“Another significant finding was that the teens with high support needs dramatically increased their ability to concentrate on tasks – up from only a few minutes at the beginning to up to 45 minutes of focused skills practice at a time.
“They demonstrated a clear capacity to develop new abilities within a complex creative environment.”
DADAA Director of Arts Services Ricky Arnold said the research clearly demonstrated the impact of cultural participation, not only in a recreation and enjoyment sense, but for outcomes on a social and personal development level.
“There are many barriers to cultural participation for children with disabilities, who often miss out on the important social connection, skills development and creativity and fun that other children achieve through joining circus and performance groups,” - Mr Arnold
“Projects such as Experience Collider build confidence, self-worth, social connection, and reduce isolation. It is important that individuals are supported to overcome the barriers they face every day to participation in activities with their peers.
“It’s also important for people with disability to lead their own story-telling, and be given the space to create with others. These are unique stories in our community, and DADAA advocates strongly for the legitimate place these stories have in the cultural fabric of Australia.”
Associate Professor Downs said the findings supported the importance of running similar projects in the future, and the need for essential funding to build the infrastructure of available artistic expertise and deliver innovative new programs.
Parents of those who took part agreed, with Jay White, the mother of 14-year-old able-bodied CircusWA performer Belle, saying the experience had had a profound effect on her daughter.
“I don’t think I appreciated quite how significant the Collider experience was for Belle until the final day of the show and the days and weeks after,” she said. “She felt so empty and missed the group terribly. It dawned on me just how much she had gained from the social and physical interactions with her new friends.
“I was just blown away to see such an ambitious project come to life in a truly entertaining, professional show. I admit to underestimating just what can be achieved by those with even profound disabilities with the right support.
“I hope this sort of collaboration becomes the norm.”
Evan’s mother Lydia said such collaborations were vital learning experiences for all involved.
“I think it’s equally integral for people who don’t have those extra challenges,” she said.
“People really do develop a whole different level of understanding, creativity, motivation and insight through dealing with people that are differently abled and differently thinking.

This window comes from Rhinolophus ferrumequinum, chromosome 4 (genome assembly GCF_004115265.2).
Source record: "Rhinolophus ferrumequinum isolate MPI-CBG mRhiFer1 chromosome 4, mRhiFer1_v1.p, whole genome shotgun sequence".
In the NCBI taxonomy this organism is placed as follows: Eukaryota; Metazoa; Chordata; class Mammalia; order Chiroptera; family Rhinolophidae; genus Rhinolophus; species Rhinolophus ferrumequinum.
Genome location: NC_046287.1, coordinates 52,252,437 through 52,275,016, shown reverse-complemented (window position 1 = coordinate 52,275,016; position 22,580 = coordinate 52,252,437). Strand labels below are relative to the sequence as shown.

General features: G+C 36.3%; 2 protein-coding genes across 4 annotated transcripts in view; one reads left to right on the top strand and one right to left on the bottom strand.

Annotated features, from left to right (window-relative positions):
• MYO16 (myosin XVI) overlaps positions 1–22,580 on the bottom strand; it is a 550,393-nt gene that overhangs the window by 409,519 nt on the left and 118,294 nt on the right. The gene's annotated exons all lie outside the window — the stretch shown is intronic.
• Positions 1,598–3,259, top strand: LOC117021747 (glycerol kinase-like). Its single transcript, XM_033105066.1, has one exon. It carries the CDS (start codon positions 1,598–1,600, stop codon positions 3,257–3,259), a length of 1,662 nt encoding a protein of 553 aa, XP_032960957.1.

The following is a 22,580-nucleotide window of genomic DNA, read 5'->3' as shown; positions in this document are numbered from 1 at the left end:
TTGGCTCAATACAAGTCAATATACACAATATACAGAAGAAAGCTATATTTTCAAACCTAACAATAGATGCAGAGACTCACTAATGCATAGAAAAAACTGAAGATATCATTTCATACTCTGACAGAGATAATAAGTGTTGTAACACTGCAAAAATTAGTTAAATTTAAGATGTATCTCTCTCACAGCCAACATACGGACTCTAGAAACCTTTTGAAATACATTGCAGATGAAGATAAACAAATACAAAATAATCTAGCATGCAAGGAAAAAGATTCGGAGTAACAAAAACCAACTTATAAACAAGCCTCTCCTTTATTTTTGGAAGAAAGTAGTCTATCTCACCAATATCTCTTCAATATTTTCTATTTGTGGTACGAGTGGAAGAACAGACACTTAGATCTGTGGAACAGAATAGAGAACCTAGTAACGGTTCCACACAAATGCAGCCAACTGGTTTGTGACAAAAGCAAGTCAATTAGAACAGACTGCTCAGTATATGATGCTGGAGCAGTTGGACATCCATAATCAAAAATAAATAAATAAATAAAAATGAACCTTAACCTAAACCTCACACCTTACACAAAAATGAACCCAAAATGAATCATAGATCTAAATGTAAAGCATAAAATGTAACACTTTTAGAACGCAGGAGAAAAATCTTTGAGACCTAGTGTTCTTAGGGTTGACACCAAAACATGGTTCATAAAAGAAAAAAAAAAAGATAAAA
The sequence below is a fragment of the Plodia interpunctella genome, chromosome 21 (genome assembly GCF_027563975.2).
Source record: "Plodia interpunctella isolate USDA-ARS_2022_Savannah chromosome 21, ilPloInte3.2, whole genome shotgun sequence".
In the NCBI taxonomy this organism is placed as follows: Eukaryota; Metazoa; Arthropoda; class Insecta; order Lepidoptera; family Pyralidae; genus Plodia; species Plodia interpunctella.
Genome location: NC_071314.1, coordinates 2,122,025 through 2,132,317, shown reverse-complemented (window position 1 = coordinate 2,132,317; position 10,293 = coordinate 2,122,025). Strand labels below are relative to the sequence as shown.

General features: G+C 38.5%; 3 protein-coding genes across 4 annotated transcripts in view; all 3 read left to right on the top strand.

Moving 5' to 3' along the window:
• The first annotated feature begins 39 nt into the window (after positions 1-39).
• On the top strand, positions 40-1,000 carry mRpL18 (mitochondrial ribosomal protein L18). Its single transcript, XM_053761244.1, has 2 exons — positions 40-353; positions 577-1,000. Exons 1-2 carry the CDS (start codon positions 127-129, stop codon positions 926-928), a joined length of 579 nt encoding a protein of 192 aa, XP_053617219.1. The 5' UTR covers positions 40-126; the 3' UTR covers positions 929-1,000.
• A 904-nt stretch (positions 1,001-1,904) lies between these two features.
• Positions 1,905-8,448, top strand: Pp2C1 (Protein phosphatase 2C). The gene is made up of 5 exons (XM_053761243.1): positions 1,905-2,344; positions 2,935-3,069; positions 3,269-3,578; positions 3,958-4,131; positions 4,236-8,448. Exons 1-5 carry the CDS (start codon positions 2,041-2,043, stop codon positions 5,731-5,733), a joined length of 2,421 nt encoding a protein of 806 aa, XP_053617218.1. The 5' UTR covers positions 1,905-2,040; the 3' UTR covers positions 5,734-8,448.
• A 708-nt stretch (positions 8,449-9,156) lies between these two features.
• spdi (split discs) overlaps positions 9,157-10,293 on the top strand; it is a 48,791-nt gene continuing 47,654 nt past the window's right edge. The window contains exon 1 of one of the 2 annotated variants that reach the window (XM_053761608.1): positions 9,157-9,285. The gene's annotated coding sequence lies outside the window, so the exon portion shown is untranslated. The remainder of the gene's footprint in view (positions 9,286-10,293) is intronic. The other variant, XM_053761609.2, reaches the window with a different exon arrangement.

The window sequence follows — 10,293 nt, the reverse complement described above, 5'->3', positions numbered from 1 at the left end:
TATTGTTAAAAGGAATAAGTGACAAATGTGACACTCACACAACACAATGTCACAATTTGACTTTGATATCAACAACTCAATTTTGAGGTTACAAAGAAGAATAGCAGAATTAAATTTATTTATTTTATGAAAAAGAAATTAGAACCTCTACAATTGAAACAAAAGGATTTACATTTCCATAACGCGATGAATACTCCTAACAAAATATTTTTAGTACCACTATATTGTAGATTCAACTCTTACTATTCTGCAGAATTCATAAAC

“It’s the whole mosaic of life – you have to have a little bit of every colour in order to make it interesting.”
What is QI-Disability?
Quality of life refers to a person’s satisfaction with a composite of their life experiences. It is the sum of a person’s physical health, mental health, ability to undertake activities, and other factors in their environment.
The Quality of Life Inventory-Disability, or QI-Disability, was developed to specifically assess the quality of life of children and adolescents with severe intellectual disability (aged 5–18).
Associate Professor Downs said she was moved to develop the tool – designed in collaboration with the families and carers of individuals across the spectrum of intellectual disability – in response to the inadequacy of existing tools in measuring quality of life for those with severe disability.
“The measures that were already in place were more suited to mild disability,” Associate Professor Downs said. “This meant kids with more severe disability were being ignored, which I didn’t think was fair.
“There are many setbacks for these kids – health issues and other challenges – so there’s a critical need to be able to understand and monitor all children with disability.
“No one should be forgotten – every child’s quality of life should be recognised and I didn’t want one voice to be lost.”
QI-Disability measures quality of life across multiple domains, including physical and mental health, social interaction, independence, leisure and the outdoors, and positive and negative emotions. It can be used to monitor the impact of therapies, including new medicines in clinical trials, and help evaluate and provide an evidence base around the real-life value of different types of interventions, such as community supports and activities.
Two US clinical trials are already using the tool – each trialling therapies which hope to improve seizure control in children suffering from, respectively, CDKL5 deficiency disorder (a rare X-linked genetic disorder) and PCDH19 mutation-related epilepsy.
Following interest from researchers overseas – keen to use the tool in their own work – QI-Disability has been translated into multiple languages, including Hebrew, French, German, Danish, Spanish, Dutch, Hungarian, Turkish and Czech, and is currently being translated into Mandarin.
- QI-Disability is currently being used to evaluate the role of community participation more generally in supporting the quality of life of children with disabilities.